Part of this product management lifecycle is to understand current and future risk and put steps in place to mitigate. Operators need certainty over the anticipated life of the production line – creating a long-term strategy that includes replacement parts and an adequate stock of critical spares. This should be assisted by a trusted support partner that can help incorporate obsolescence into the system design.

Creating an obsolescence plan

Key to managing obsolescence is to create a plan which considers every aspect of the plant and its impact on productivity.

The first step is to undertake an audit of the installed base of machinery and equipment. This should identify the risk by area, line and machine; detailing which parts are likely to have the biggest impact were they to become obsolete.

Having categorised parts into order of priority, the second stage is to understand the equipment lifecycle. Spare parts do not reach obsolescence at pre-determined intervals and their availability cannot necessarily be predicted. Operators should keep abreast of product change notifications and end-of-life announcements from the manufacturer, to help build an accurate profile of which parts are current and readily available, which are due to become obsolete and which are already obsolete.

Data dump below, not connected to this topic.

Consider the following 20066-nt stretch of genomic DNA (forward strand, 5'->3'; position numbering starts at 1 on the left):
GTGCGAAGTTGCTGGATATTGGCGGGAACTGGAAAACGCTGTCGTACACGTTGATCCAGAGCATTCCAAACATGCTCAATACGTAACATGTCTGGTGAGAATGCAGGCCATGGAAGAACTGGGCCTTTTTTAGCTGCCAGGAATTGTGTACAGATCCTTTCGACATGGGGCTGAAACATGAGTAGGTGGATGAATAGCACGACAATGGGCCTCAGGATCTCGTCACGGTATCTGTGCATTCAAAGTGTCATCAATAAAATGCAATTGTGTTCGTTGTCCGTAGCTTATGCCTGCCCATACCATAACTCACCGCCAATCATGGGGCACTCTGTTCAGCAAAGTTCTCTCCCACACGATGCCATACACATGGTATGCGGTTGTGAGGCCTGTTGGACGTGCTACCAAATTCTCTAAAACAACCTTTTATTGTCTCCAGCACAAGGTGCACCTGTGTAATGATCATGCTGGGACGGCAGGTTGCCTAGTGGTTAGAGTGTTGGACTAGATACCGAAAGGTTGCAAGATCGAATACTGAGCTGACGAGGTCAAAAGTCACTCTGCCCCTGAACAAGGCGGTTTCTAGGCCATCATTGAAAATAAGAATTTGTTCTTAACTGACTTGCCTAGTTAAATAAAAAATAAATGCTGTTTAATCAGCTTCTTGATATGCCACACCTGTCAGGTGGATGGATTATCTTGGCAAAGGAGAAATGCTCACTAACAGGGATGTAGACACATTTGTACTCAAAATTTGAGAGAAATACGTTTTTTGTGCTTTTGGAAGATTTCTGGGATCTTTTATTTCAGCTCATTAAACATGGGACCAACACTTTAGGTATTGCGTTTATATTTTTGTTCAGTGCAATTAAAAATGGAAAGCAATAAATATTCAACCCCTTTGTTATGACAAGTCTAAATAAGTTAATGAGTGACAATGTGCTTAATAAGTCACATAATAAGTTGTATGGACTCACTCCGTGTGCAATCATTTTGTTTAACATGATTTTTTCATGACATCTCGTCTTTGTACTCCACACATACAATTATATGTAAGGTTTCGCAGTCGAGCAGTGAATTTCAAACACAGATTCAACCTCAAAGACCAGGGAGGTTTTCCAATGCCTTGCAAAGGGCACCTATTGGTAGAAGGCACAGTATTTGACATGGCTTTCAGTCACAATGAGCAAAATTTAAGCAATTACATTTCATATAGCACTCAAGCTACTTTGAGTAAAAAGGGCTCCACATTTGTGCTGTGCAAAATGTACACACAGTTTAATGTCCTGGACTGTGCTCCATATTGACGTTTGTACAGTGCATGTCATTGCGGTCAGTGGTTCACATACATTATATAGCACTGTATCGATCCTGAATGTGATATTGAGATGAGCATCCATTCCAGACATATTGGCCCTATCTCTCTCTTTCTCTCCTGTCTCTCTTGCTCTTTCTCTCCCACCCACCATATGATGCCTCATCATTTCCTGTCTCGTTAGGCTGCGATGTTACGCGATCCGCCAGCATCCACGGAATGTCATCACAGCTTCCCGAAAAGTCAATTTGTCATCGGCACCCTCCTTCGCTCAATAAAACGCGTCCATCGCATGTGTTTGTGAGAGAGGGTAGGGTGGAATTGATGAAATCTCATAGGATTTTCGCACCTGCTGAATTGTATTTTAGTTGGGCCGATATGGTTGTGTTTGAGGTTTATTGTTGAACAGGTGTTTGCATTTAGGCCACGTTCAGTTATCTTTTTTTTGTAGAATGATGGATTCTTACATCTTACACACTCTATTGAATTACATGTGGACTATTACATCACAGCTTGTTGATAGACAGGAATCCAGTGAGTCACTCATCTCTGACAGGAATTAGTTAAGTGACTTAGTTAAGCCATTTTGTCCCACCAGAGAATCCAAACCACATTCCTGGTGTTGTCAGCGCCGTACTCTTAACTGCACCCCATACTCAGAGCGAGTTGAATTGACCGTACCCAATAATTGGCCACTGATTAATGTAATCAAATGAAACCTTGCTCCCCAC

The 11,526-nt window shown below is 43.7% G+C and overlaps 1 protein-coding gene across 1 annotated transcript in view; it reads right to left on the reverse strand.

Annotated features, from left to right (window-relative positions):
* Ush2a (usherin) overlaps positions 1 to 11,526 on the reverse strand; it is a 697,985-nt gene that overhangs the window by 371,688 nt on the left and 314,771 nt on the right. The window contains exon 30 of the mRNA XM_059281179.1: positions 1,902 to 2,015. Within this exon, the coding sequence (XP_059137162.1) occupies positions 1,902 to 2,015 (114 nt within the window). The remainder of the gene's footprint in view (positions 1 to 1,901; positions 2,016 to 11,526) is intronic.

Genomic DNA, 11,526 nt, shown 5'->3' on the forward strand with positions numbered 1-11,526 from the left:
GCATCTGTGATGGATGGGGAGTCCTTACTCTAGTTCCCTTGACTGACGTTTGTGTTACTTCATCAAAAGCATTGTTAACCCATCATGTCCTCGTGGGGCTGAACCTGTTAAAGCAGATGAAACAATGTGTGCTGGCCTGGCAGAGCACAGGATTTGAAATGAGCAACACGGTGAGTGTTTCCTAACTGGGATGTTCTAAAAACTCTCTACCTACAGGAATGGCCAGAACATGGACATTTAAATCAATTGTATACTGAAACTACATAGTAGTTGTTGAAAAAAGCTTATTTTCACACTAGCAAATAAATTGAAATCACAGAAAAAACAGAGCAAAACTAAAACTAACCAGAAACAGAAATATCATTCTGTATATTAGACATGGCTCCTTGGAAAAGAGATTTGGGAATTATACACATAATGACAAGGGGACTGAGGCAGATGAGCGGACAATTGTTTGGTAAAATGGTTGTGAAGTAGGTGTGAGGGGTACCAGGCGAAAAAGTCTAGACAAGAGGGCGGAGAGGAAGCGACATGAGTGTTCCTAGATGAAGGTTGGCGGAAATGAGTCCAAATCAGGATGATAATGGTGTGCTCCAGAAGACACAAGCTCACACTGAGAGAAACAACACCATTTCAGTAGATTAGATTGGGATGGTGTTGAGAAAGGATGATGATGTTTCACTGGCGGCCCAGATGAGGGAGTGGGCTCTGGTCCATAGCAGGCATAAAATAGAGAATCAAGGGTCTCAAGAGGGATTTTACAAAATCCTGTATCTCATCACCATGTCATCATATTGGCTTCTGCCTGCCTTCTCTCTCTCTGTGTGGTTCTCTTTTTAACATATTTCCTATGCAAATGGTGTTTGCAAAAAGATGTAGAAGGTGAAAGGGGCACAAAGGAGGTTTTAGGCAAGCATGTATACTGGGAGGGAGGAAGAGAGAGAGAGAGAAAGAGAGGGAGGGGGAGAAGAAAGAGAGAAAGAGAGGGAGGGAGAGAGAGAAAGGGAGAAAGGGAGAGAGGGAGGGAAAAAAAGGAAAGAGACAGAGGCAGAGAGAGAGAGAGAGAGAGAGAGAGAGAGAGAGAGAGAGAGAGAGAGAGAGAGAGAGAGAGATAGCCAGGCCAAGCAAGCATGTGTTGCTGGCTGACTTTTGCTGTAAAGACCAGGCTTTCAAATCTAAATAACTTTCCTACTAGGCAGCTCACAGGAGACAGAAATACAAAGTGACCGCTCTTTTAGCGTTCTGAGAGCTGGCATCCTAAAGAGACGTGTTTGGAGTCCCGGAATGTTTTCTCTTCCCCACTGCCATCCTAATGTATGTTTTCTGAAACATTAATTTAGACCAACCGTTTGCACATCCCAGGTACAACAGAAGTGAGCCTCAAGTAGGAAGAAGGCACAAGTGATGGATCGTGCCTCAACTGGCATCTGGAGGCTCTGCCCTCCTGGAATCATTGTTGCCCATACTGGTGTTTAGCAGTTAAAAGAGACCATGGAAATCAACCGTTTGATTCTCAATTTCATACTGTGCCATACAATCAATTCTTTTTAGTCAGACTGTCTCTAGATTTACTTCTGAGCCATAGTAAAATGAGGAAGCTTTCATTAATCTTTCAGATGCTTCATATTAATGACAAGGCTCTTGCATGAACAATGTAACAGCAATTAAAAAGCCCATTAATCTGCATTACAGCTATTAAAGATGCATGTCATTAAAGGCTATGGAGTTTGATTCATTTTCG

Building an accurate picture of the equipment lifecycle can help companies to maintain an accurate stock of critical spare parts. Rather than waiting for a part to fail, this method helps operators stay in control, minimising the potential for expensive downtime, reducing the time-consuming search for parts and freeing up resource for more productive tasks. 

A third stage, which can often be overlooked, is to consider an alternative to the obvious ‘like-for-like’ parts replacement. While no reputable supply partner would advocate the use of pirate parts or cheap imports, there are often numerous plug and play alternatives or a migration path available that will return the equipment to the same original performance. This could include the redesign or reverse engineering of the unit if items are no longer available. This phase also presents an ideal opportunity to reconsider the energy performance of the spare parts, or any legislative changes which may have impacted since the initial capital investment. It may be the case that an upgrade could be considered which will reduce energy consumption or prolong service life by bringing the equipment in line with current standards.